A person reaches up with a large bag to people standing next to a large kettle.

Sour beer created by students in brewing class wins top prize in acclaimed competition

A beer created by a team of four students in a cell and molecular biology class on brewing took first prize in a homebrewing competition and will soon be available for tasting at an Allendale brewery.

The students created a mixed fermentation/sour beer known as a Gose and won best of show in the 2022 Siciliano’s Homebrew Competition, a highly regarded contest that this year had 90 entries. It was the first time in the competition's 18-year history that a sour beer took the top honor, according to organizers.

Olivia Roumaya (biochemistry), Aleksandra Makrievski (cell and molecular biology) Victoria Lane (biology) and Amanda Schoudt (behavioral neuroscience) entered their passionfruit Gose, “There She Gose Again," which was created in the "foundations of brewing" class taught by Mark Staves, chair of the Cell and Molecular Biology Department.



A person smiles while stirring in a large kettle.
People standing on the floor and on step stools work around a beer kettle. One person looks back while laughing.
The winning GVSU team works on the beginning process of brewing the beer at Trail Point Brewing Company.

The students recently started work on a limited edition batch of the beer that will be offered by Trail Point Brewing Company in Allendale. The students were able to pour in the grains and stir them in a large kettle for the initial mashing process at the brewery. Owner Gary Evans said he expects the beer to be ready by July 1.

Evans, who has strong Laker ties through his wife and children, is excited for the chance to brew this GVSU-related recipe at a place where he wants to emphasize community and harmony.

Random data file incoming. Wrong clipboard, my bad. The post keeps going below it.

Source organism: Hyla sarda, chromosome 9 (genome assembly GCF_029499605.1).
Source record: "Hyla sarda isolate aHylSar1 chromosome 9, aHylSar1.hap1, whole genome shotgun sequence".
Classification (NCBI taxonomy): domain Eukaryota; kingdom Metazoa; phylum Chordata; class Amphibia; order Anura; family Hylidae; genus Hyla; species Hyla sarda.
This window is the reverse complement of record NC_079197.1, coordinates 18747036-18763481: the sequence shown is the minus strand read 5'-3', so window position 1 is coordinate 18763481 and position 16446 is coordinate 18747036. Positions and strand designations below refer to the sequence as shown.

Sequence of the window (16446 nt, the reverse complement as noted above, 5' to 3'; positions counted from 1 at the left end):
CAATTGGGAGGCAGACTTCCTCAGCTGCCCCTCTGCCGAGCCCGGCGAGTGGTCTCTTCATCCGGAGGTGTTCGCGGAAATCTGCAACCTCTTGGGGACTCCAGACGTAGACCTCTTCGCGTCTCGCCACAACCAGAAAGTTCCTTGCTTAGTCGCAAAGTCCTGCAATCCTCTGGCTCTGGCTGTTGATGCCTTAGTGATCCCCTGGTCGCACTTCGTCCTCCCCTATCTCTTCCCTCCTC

"Everyone who comes in here is accepted," Evans said. "Let's talk about beer."

When talking about this sour beer, Evans noted it requires some special brewing considerations given its unique content.

And when considering the properties of this or any beer, it's helpful to keep in mind that the class where this winning beer was created is based in science and in a field that studies the significance of cells.

A crucial bacteria for this beer is Lactobacillus, which may be familiar to some as a probiotic but in this case is used to help deliver the signature sour flavor, Staves said.



A person wearing a hat and holding a can of Coke gestures while talking to people whose backs are in the foreground.
Gary Evans, owner of Trail Point Brewing Company, talks with members of the winning GVSU student team.
A person with arms folded and standing next to large beer kettles smiles.
Mark Staves, the class instructor and chair of the Cell and Molecular Biology Department, looks on.

Other scientific elements of beer include the water chemistry and the structure of flavor compounds. But when it comes to a cell that plays a particularly crucial role, yeast rises to the top for its clarifying properties, Staves said.

"Beer is made by yeasts. Brewers make the raw materials that the yeasts work on, and then the yeasts do the magic," Staves said. "And yeasts are what? Single cells. So that's a good thing for the Department of Cell and Molecular Biology to explore."

Staves described a Gose as a warm-weather beer with German origins.

"Sour beers have gotten popular in recent years," Staves said. "A lot of the sour beers are so mouth-puckering that I wouldn’t want to drink them. This one is a little bit on the gentle side of sour, and they also added passionfruit puree so the fruit balances out the sourness to some extent."

He said one of the students, Lane, was particularly eager to brew a sour beer and urged the rest of the winning team to create one.


Four people smile while holding a trophy.

Lane, who prefers sour beers but admits they are not for everyone, said the taste of the team's beer was a surprise to classmates who were more used to stouts or IPAs. 

"It was very fun to give our class our beer that ended up winning the award and they said, 'Is it supposed to taste like this? Are you sure that nothing's wrong?'" Land said with a laugh. "And we said, "Yeah, this is what we wanted it to taste like.'"

Team members settled on adding passionfruit — an uncommon choice — to the beer when they saw some at the store and also discussed the fruits they didn't want to add. That addition helped create a beer that was "fresh and new," with impactful flavor that also happened to be highly carbonated, Lane said.

Lane said this class reignited a passion for science and formed a passion for brewing that will continue, both in terms of entering competitions and even seeking opportunities professionally.

"I've always been interested in how things work and I wanted to explore beer," Lane said.

Staves said the beer is also slated to be brewed at a brewery in the Southwest Michigan area.